When the Dallas Cowboys selected Trysten Hill in the second round of the 2019 NFL Draft, the organization believed they had their stud defensive tackle they had craved for years. Hill had posted some eye-popping numbers in his final season at UCF, 10.5 tackles for loss and 3.5 sacks, and saw his draft stock skyrocket up to eventually being selected by Dallas with the 58th pick.
Since then, things have gone about as poorly as the Cowboys or Hill himself could have imagined. During his first NFL season, Hill posted a lackluster performance on and off the field. The defensive tackle racked up just five total tackles, one tackle for loss, and zero sacks in seven games. Hill posted a PFF defensive grade of 57.1, an extremely disappointing grade for a second-round pick.
As if his poor performance on the field wasn’t enough, things got worse for then 21-year-old off the field. In late October, Hill and recently released defensive tackle Antwaun Woods were sent home from practice after reportedly being late for a team meeting.
After an extremely disappointing rookie year, Hill had to prove his doubters wrong in 2020. For the first time in his career, he started to show some promise. He certainly wasn’t the game-breaking defensive tackle the Cowboys envisioned when they selected him in 2019, but he did show some flashes of the guy they believed he could be.
Eye-popping rep here from Trysten Hill on a play-action (the madman without any gloves) stringing moves together vs. Mack. pic.twitter.com/bLVhveVhEL— Brandon Thorn (@BrandonThornNFL) September 23, 2020
Trysten Hill may not show up in the stat sheet, but make no mistake about it - he was blowing up the Falcons interior offensive line. This is a really good sign. pic.twitter.com/2c8u3jp22u— Dan Rogers (@DannyPhantom24) September 23, 2020
According to PFF, in the first four games of the season Hill played 63% of the defensive snaps and recorded 13 total tackles, one tackle for loss, and six QB pressures. Things were looking up for the former UCF star, but once again, things took an unfortunate turn. In the same game the Cowboys lost quarterback Dak Prescott for the season, Hill suffered a torn ACL. The defensive tackle’s season came to an end and we never got to see if he could continue his upward trajectory.
So, where do things stand with Hill now? Well, coming off an injury he’s going to have to be at his very best in training camp. The Cowboys brought in veteran Brent Urban in free agency, and drafted both Osa Odighizuwa and Quinton Bohanna to help beef up their defensive line. Despite the recent release of Antwaun Woods, someone who would have been competing with Hill for a roster spot, the now third-year pro will need to do some work to secure a spot on the team.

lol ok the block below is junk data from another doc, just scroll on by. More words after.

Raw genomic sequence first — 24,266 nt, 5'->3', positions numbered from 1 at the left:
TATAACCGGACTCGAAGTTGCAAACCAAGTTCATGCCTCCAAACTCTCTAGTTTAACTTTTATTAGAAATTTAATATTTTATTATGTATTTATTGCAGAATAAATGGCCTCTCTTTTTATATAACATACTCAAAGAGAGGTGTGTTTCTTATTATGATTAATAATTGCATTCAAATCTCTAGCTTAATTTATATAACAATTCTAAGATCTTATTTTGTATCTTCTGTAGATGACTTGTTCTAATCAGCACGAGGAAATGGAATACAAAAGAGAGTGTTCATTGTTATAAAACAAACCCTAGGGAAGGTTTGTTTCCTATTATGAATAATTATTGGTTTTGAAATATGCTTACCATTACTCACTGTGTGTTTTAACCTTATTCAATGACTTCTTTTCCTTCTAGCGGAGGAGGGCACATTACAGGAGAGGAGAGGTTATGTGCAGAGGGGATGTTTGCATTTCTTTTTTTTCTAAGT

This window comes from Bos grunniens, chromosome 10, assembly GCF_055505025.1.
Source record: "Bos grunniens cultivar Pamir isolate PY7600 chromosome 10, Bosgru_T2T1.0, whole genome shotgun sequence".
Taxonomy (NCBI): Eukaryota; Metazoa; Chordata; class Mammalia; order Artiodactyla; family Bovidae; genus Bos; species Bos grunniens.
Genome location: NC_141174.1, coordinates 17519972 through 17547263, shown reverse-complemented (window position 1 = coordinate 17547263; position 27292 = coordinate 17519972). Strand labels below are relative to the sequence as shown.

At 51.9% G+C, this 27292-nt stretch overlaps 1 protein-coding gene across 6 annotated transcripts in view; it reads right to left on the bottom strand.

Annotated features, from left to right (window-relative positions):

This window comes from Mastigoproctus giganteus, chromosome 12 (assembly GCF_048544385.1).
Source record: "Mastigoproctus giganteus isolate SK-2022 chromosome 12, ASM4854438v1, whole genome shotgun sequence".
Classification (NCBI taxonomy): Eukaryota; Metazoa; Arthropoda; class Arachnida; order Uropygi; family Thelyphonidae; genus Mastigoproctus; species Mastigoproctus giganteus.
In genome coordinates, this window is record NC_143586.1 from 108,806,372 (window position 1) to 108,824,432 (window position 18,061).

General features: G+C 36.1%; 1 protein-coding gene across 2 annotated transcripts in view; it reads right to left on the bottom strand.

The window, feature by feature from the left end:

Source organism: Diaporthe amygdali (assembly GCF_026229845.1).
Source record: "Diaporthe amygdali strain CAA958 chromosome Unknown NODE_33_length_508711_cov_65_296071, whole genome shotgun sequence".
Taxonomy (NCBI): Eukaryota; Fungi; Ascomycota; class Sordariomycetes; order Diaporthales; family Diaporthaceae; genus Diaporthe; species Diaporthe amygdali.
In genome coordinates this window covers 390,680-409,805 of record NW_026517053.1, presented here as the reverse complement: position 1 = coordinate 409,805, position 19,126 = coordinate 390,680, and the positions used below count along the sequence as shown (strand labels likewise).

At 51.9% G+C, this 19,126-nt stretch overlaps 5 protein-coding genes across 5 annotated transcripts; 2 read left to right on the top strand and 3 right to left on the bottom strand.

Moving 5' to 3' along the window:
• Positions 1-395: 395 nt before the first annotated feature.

Something Hill may have going in his favor is his fit in Dan Quinn’s defensive scheme. In a recent article, Adithya Prabakaran of FanSided’s Sports DFW page mentioned how Hill’s athleticism may play well in Quinn’s scheme.
As we look onward to the Dan Quinn era of the Dallas Cowboys defense, Hill is a scheme fit; well kind of? An under tackle carries great importance as a pass rusher but does so from a shade position compared to the fronts coach Marinelli used to run. The shade positions offer a bit of flexibility when running fire zone blitzes and adjusting to slide protections. As a run defender, the responsibilities are largely the same while playing with greater area in the front four.
The diversity that Quinn brings to his pass-rushing should make things more exciting for good athletes like Hill, first-round pick Micah Parsons, third-round pick Osa Odighizuwa, Randy Gregory, and Neville Gallimore to a degree. But for someone who didn’t have great production in college and hasn’t had much production since he’s been in the league, how much playtime does Hill receive?
Despite Hill being a seemingly good scheme fit, just how much playing time he will receive is a valid question. The Cowboys are a team that is built to win now. Quinn and this defensive staff have no ties to Hill. He was drafted under the old regime and was a pet cat of Rod Marinelli. If Hill does not produce on the field, Quinn and his fellow defensive coaches may see no reason for keeping him on the roster very long.
Trysten Hill sits near the top of the list of Cowboys players who need to show out in 2021. If he’s able to build upon what he showed at the beginning of 2020, he could be a big part of the defense. If not, there’s a chance he could be out the door before the season begins.